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Mining New Mexico: A Turquoise Trilogy in Old Cerrillos, Part 3, Casa Grande Trading Post!
November 18, 2010
Mining New Mexico: A Turquoise Trilogy in Old Cerrillos Part 3, Casa Grande Trading Post!
Thursday, November 18, 2010
So, after having read my harrowing tale of a backcountry turquoise trek through the hardscrabble hills of Cerrillos, you've opted instead to undertake a relatively safe day-hike through the handsome and nicely maintained Cerrillos Hills State Park. Completing your ramble, you find that your legs ache pleasantly from the exertion and, listening intently, you can almost hear the sound of a phantom pickaxe ringing against stone, a distant echo from the days when the hills were bustling with hardworking miners, each one eager to find his fortune. Your heart pounded as you peered down into those seemingly endless vertical mineshafts from the safety of the sturdy observation deck but you realize, while making your way back to the car, that your medicine bag is still lacking a little piece of turquoise to remind you of your time in the Land of Enchantment; that your pocket isn't yet heavy with the blue-green stones you thought you might pick up along the trail. Your turquoise fever is still burning and it seems likely that a prompt ice-bath may be the only cure!!! The very cure, in truth, is well-marked on your drive out of the park; simply follow the prominent signs indicating the way towards the Casa Grande Trading Post!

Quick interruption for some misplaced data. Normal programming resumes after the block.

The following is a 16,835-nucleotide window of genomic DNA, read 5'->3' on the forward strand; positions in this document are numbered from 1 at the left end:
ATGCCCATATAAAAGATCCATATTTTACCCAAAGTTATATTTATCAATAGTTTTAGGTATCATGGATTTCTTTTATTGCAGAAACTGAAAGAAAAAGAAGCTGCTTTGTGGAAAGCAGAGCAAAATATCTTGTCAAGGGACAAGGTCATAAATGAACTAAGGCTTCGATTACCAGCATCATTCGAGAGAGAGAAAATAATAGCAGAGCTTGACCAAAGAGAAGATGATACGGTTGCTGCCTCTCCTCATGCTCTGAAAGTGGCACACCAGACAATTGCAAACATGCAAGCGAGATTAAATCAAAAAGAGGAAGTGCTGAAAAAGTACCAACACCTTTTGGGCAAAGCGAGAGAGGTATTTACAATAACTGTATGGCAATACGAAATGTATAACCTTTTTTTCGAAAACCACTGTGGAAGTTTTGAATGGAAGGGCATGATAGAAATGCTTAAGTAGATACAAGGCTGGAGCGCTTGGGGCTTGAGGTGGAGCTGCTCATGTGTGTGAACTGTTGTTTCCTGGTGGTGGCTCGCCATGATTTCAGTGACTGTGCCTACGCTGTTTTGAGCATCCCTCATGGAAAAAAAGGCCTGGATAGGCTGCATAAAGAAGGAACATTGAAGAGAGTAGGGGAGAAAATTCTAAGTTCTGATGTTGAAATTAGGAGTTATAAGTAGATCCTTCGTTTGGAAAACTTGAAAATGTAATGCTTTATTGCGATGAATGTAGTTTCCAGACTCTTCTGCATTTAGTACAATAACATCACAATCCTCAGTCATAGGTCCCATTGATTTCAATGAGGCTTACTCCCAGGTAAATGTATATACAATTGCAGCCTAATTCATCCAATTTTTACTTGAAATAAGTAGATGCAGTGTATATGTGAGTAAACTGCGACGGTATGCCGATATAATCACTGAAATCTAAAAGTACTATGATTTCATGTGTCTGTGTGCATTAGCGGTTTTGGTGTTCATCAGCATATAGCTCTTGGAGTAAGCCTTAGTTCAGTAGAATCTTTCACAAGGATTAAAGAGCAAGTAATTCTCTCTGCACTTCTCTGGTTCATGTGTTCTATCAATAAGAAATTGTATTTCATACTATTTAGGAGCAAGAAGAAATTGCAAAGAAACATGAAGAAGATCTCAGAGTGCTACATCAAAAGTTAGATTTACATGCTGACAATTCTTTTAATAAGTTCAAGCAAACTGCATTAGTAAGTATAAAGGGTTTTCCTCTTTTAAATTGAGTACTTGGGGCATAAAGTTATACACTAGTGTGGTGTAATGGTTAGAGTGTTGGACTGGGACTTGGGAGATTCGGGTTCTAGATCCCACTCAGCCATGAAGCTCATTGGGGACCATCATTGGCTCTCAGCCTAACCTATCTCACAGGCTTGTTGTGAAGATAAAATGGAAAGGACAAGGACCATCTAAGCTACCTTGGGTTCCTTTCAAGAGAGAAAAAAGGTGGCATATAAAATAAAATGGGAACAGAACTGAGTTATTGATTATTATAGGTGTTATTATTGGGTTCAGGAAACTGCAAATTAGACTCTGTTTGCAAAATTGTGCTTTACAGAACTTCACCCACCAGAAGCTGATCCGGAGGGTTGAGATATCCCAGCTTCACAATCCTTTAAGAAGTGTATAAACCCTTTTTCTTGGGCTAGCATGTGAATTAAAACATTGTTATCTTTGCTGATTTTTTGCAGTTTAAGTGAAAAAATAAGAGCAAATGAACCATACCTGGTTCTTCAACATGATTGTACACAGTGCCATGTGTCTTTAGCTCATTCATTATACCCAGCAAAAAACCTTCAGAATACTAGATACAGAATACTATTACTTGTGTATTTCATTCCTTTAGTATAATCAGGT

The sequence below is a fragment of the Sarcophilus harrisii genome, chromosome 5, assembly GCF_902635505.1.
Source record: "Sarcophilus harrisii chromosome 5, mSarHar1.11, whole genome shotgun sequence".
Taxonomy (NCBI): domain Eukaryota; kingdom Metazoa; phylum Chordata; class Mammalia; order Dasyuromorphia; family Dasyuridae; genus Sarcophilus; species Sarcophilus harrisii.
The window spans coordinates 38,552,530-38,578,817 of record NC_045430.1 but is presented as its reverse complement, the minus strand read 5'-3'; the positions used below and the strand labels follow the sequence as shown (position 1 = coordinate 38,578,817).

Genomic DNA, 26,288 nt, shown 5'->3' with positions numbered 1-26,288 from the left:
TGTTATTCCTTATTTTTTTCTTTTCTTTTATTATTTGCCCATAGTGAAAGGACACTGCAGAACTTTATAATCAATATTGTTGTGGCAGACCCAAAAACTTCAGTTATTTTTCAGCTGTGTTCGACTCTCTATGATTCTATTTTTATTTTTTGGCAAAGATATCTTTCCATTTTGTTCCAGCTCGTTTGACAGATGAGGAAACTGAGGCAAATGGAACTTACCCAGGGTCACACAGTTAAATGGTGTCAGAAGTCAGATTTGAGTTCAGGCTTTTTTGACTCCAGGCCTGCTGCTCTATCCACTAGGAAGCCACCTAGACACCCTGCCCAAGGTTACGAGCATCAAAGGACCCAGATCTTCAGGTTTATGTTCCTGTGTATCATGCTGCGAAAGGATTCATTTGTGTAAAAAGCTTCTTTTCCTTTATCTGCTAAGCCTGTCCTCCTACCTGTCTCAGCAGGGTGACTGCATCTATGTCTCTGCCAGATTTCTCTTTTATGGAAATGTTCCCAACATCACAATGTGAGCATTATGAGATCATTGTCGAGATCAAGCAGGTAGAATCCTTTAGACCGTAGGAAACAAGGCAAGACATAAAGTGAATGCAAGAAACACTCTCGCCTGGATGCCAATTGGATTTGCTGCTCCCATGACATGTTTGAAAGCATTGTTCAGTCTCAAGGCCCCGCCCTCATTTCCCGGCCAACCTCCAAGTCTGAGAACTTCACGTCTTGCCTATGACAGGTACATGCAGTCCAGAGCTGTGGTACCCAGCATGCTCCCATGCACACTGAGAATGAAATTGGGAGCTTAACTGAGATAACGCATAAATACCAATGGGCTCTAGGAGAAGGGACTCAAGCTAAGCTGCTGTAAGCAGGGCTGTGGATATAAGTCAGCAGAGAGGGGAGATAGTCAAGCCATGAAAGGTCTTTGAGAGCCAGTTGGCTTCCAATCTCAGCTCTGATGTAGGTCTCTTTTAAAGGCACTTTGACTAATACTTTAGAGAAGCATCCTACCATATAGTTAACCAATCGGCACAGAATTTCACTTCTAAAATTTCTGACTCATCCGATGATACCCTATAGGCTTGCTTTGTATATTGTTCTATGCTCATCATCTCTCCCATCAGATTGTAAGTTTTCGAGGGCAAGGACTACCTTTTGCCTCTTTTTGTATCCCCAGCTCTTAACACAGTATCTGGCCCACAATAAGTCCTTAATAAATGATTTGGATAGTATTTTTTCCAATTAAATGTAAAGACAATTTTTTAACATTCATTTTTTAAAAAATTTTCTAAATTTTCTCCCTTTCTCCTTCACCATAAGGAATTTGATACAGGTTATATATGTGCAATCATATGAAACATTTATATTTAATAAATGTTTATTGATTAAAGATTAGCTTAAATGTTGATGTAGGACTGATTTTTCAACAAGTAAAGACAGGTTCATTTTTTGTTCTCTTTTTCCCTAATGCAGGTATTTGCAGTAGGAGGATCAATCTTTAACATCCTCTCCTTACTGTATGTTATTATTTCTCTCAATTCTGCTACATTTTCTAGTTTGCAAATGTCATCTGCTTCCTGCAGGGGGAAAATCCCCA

The appearance of heavy antique mining equipment and majestic view of the Devil's Throne Cliff indicate your arrival at Todd and Patricia Brown's crown jewel of my Turquoise Trilogy, and the bona-fide treatment center for every known symptom of the turquoise fever!
Originally from Long Island, NY, Todd Brown has been rambling the hills of Cerrillos for decades now, inspired by the beauty and history of the area. In the early days I think a touch of turquoise fever must have kept him on the lookout for any hint of color among the long-abandoned mine sites, and as he describes it, one day he found what he was looking for:
Thirty-five years ago, I was walking in a New Mexico snowstorm and was taking the long way home around Grand Central Mountain in the Cerrillos Mining District. I came across a vein of brilliant green stone and decided to stop and work off some of the vein. I worked for 15 minutes and got about 2 lbs of rough turquoise, then covered it up and headed for home. 35 years later still dreaming of the green turquoise I had found that day, I decided to file for a mining claim with the Bureau of Land Management on that same spot.
Today, his mine, officially registered as the "Little Chalchihuitl", is perhaps the most actively worked mine in the area. With the help of family and friends, Todd continues to coax brilliant chunks of genuine Cerrillos turquoise, prized for its unique greenish hue (imparted by the iron content of the surrounding soil), from the rock walls of his claim.
Back at the Trading Post, Todd and Patricia choose the finest pieces to cut, polish and set in sterling silver; a wide range of their handiwork is available, from earrings and pendants to money clips and keychains, all set with that coveted natural Cerrillos turquoise!